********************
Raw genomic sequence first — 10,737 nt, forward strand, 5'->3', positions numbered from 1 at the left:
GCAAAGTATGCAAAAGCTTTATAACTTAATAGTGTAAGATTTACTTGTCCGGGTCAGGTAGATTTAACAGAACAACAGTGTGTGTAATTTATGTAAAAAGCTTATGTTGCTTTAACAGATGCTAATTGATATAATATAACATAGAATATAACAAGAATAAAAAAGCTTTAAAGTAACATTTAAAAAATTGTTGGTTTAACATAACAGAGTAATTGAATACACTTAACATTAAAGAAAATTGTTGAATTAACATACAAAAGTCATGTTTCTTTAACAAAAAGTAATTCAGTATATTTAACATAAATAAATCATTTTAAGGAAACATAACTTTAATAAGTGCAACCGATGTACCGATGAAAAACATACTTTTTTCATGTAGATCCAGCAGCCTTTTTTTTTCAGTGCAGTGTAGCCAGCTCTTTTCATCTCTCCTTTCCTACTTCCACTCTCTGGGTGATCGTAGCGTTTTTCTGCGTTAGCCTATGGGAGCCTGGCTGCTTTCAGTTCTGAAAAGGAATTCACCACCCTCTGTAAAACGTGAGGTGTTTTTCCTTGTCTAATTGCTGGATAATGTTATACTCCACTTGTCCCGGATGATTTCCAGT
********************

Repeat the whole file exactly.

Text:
Raw genomic sequence first — 10,737 nt, forward strand, 5'->3', positions numbered from 1 at the left:
GCAAAGTATGCAAAAGCTTTATAACTTAATAGTGTAAGATTTACTTGTCCGGGTCAGGTAGATTTAACAGAACAACAGTGTGTGTAATTTATGTAAAAAGCTTATGTTGCTTTAACAGATGCTAATTGATATAATATAACATAGAATATAACAAGAATAAAAAAGCTTTAAAGTAACATTTAAAAAATTGTTGGTTTAACATAACAGAGTAATTGAATACACTTAACATTAAAGAAAATTGTTGAATTAACATACAAAAGTCATGTTTCTTTAACAAAAAGTAATTCAGTATATTTAACATAAATAAATCATTTTAAGGAAACATAACTTTAATAAGTGCAACCGATGTACCGATGAAAAACATACTTTTTTCATGTAGATCCAGCAGCCTTTTTTTTTCAGTGCAGTGTAGCCAGCTCTTTTCATCTCTCCTTTCCTACTTCCACTCTCTGGGTGATCGTAGCGTTTTTCTGCGTTAGCCTATGGGAGCCTGGCTGCTTTCAGTTCTGAAAAGGAATTCACCACCCTCTGTAAAACGTGAGGTGTTTTTCCTTGTCTAATTGCTGGATAATGTTATACTCCACTTGTCCCGGATGATTTCCAGT